The labor needed for a single tool might be less; still, the operator needs to be highly alert, as the interruption of the all-capable tool will stop both solder mask and legend production; the oven will stay empty for a while. Even the production of solder-mask-only boards is on halt while the tool is down.

These are the other side of the medal for each initial pro, each company will have to assess how these affect them. My next column will continue describing other aspects, especially looking in more detail at TACT. 

As a closing note, after having taken away the chocolate and vanilla ice, here are a couple funny events to lighten the mood: 

The tool received most of the stickers on Monday, the day before the show. The last sticker, the “International No Pacemaker Prohibition Symbol” came on Tuesday morning, thanks to the effort of some of my colleagues at SUSS MicroTec in Garching, near Munich, just in time for the fair opening. This is a safety measure; the tool has magnets in its linear motors. Without such sticker, the tool would have been standing still, a bit of bummer after the whole preparation.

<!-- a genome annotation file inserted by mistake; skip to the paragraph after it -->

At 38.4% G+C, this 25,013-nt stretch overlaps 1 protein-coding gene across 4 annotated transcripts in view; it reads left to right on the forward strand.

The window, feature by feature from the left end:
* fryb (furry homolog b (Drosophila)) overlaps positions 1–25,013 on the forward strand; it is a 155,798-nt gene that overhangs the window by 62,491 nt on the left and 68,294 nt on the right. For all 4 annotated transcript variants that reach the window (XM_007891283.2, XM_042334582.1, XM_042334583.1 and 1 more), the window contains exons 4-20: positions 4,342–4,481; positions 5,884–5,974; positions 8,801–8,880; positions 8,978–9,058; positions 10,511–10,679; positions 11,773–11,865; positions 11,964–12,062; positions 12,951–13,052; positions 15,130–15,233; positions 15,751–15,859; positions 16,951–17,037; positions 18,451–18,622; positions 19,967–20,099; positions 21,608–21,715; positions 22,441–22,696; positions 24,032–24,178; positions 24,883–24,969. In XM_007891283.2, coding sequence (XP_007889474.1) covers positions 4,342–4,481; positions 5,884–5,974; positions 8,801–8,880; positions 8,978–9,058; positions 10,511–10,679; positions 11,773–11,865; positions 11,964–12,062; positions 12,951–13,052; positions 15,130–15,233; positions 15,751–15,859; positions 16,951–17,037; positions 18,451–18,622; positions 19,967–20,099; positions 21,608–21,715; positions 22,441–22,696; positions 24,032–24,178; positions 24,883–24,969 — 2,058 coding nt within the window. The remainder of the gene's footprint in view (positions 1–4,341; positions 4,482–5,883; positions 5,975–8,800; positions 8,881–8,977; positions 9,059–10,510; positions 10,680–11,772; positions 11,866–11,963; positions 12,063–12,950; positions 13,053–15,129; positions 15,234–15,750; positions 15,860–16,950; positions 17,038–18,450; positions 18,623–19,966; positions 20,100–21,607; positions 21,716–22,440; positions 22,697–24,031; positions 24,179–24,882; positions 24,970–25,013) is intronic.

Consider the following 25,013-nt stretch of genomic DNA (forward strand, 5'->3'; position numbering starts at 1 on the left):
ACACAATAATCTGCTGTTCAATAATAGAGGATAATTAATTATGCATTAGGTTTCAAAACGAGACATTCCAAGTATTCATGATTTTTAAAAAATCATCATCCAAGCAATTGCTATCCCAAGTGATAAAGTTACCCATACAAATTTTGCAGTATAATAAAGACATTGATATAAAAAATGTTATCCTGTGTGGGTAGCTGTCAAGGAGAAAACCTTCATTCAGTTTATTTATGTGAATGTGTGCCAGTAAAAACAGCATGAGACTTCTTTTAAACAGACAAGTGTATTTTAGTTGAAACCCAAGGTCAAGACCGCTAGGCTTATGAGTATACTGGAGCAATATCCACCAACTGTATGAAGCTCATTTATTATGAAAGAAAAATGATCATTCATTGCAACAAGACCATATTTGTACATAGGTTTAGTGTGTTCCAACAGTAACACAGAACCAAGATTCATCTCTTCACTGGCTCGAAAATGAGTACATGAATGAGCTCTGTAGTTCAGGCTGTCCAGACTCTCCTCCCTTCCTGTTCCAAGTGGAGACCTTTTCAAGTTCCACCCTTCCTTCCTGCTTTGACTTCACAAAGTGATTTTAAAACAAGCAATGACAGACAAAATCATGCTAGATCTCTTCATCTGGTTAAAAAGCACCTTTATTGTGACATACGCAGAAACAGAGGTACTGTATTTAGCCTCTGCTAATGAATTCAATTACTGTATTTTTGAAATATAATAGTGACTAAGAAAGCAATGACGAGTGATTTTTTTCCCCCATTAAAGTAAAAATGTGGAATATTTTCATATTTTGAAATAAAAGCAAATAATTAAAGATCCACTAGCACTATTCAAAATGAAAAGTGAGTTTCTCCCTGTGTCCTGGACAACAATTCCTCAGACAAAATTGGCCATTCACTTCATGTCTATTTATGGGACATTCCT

We had some fun playing rock-paper-scissors at every encounter when acknowledging a visitor at our booth. Now that the classic handshake (paper) is questionable, you might prefer a fist touch (rock). Still the other person might have the opposite idea. The phrase, “paper beats rock,” best described such a situation. Some people felt confident enough to always shake hands (paper), either thanking their third booster shot or thinking that the worst of the pandemic is over now. Personally, I am a rock person (fist touch). Nobody went for scissors; I wonder how that would have worked out.

Finally, on Friday, which some had named “student day,” many university students visited the show and witnessed the technologies. Three students came to our booth and asked what we were presenting. They got from me the inkjet litany, which was unexpectedly well received. I guess they enjoyed the fact that someone spent time providing them with information. However, their golden question, the one that will also conclude this column, was: “Why is this machine so special? Isn’t direct print of solder mask the way it is normally done?”